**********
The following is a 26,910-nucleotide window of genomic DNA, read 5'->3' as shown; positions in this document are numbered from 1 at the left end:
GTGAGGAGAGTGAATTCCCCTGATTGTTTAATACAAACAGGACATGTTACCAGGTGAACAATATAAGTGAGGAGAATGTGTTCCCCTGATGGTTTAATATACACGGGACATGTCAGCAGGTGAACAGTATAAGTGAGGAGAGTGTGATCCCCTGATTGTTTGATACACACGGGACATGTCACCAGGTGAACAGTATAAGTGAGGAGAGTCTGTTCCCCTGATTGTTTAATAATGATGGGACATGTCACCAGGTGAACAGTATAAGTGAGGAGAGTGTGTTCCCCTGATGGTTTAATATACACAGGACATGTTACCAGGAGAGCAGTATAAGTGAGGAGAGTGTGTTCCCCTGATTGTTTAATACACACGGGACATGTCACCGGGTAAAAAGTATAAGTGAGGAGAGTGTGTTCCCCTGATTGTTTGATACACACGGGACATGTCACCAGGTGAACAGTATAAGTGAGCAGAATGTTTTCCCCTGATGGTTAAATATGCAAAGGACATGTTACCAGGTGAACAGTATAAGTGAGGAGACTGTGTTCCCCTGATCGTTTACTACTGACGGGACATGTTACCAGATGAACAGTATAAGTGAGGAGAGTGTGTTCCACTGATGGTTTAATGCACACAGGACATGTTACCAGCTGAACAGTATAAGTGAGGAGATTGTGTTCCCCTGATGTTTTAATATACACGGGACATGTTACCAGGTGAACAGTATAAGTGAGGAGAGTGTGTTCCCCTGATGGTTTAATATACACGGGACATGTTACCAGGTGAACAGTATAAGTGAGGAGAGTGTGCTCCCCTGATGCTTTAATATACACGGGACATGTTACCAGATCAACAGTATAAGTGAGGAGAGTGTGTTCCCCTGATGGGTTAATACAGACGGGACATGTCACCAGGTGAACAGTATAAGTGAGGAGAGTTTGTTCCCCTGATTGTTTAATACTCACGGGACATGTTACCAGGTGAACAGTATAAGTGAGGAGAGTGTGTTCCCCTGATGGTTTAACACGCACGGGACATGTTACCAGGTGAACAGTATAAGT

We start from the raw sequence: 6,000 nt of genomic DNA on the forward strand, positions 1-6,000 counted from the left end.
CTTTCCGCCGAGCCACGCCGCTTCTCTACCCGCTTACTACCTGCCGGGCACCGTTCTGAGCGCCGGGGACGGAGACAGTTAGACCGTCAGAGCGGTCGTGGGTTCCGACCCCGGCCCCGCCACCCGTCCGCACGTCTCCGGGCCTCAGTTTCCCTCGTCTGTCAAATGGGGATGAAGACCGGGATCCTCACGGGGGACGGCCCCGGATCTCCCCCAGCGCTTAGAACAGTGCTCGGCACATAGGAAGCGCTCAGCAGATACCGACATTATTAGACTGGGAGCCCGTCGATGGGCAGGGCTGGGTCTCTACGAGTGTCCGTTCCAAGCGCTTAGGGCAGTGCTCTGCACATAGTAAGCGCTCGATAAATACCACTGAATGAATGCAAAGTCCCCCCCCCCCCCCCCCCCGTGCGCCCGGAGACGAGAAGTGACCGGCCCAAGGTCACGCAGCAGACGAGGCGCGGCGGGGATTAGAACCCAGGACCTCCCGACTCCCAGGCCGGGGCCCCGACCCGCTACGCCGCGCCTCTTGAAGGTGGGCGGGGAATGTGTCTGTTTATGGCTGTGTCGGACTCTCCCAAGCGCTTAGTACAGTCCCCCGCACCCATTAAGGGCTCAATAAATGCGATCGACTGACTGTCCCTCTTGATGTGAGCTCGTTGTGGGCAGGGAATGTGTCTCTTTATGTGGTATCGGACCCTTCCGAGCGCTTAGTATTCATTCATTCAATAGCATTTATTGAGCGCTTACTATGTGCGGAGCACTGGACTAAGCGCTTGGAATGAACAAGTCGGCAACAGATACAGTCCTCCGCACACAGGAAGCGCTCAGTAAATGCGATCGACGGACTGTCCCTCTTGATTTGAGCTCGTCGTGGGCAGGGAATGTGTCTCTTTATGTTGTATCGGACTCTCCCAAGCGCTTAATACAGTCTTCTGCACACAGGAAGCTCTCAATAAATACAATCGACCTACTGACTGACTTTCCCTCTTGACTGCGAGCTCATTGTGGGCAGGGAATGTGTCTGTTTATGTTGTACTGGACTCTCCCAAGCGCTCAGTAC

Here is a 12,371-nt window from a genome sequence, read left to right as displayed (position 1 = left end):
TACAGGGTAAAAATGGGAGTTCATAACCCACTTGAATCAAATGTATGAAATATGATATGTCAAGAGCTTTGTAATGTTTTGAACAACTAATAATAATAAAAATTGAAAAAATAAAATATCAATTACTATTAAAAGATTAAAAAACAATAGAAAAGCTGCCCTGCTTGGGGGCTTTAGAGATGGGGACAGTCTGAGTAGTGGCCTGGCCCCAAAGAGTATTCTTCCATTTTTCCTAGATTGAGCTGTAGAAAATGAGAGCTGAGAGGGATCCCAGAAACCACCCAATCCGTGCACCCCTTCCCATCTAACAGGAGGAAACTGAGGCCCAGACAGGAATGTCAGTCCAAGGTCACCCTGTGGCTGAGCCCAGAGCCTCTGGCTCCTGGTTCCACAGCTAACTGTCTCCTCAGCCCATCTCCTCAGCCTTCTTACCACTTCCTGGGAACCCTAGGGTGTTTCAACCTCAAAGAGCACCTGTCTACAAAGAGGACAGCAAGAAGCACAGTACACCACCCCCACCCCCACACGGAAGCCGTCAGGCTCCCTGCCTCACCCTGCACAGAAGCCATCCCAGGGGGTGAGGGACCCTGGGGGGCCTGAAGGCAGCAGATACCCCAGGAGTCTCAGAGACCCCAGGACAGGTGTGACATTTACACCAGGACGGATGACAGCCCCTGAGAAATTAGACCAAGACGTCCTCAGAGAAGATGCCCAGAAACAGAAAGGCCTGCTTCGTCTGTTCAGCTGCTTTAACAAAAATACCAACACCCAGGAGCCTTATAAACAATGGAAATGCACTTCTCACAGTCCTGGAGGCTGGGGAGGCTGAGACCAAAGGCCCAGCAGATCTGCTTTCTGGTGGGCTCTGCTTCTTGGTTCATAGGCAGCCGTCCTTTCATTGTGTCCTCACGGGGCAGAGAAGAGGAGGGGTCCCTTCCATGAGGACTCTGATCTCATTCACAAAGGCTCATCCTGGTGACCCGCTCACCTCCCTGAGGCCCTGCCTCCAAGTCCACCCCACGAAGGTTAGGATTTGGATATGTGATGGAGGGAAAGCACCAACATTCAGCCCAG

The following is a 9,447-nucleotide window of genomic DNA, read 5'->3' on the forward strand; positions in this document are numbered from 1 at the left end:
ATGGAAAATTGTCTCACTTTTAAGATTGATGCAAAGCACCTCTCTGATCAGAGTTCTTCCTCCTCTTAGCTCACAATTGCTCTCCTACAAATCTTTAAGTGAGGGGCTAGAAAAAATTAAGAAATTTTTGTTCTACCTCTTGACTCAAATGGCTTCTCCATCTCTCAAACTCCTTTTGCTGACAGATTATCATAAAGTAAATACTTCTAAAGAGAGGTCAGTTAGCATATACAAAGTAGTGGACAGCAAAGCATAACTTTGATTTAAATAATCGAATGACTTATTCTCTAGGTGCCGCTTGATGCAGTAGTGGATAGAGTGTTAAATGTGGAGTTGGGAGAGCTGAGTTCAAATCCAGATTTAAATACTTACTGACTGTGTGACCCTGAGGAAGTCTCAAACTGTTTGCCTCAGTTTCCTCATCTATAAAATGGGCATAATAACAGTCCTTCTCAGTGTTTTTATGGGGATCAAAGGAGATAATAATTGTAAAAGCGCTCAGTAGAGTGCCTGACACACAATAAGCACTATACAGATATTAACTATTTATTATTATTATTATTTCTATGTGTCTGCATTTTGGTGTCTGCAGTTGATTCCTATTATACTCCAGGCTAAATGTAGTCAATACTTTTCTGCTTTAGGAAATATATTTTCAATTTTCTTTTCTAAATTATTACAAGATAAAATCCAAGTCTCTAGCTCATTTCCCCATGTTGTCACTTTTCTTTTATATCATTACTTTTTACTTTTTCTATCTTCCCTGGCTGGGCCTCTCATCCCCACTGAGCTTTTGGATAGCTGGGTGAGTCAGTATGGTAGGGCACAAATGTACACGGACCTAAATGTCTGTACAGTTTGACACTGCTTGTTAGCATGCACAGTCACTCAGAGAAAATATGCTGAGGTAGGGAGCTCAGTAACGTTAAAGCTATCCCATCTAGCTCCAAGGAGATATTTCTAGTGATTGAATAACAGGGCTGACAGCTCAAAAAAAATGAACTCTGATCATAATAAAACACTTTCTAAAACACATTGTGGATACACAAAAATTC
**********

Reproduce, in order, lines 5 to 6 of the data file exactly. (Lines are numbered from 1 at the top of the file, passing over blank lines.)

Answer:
Here is a 12,371-nt window from a genome sequence, read left to right as displayed (position 1 = left end):
TACAGGGTAAAAATGGGAGTTCATAACCCACTTGAATCAAATGTATGAAATATGATATGTCAAGAGCTTTGTAATGTTTTGAACAACTAATAATAATAAAAATTGAAAAAATAAAATATCAATTACTATTAAAAGATTAAAAAACAATAGAAAAGCTGCCCTGCTTGGGGGCTTTAGAGATGGGGACAGTCTGAGTAGTGGCCTGGCCCCAAAGAGTATTCTTCCATTTTTCCTAGATTGAGCTGTAGAAAATGAGAGCTGAGAGGGATCCCAGAAACCACCCAATCCGTGCACCCCTTCCCATCTAACAGGAGGAAACTGAGGCCCAGACAGGAATGTCAGTCCAAGGTCACCCTGTGGCTGAGCCCAGAGCCTCTGGCTCCTGGTTCCACAGCTAACTGTCTCCTCAGCCCATCTCCTCAGCCTTCTTACCACTTCCTGGGAACCCTAGGGTGTTTCAACCTCAAAGAGCACCTGTCTACAAAGAGGACAGCAAGAAGCACAGTACACCACCCCCACCCCCACACGGAAGCCGTCAGGCTCCCTGCCTCACCCTGCACAGAAGCCATCCCAGGGGGTGAGGGACCCTGGGGGGCCTGAAGGCAGCAGATACCCCAGGAGTCTCAGAGACCCCAGGACAGGTGTGACATTTACACCAGGACGGATGACAGCCCCTGAGAAATTAGACCAAGACGTCCTCAGAGAAGATGCCCAGAAACAGAAAGGCCTGCTTCGTCTGTTCAGCTGCTTTAACAAAAATACCAACACCCAGGAGCCTTATAAACAATGGAAATGCACTTCTCACAGTCCTGGAGGCTGGGGAGGCTGAGACCAAAGGCCCAGCAGATCTGCTTTCTGGTGGGCTCTGCTTCTTGGTTCATAGGCAGCCGTCCTTTCATTGTGTCCTCACGGGGCAGAGAAGAGGAGGGGTCCCTTCCATGAGGACTCTGATCTCATTCACAAAGGCTCATCCTGGTGACCCGCTCACCTCCCTGAGGCCCTGCCTCCAAGTCCACCCCACGAAGGTTAGGATTTGGATATGTGATGGAGGGAAAGCACCAACATTCAGCCCAG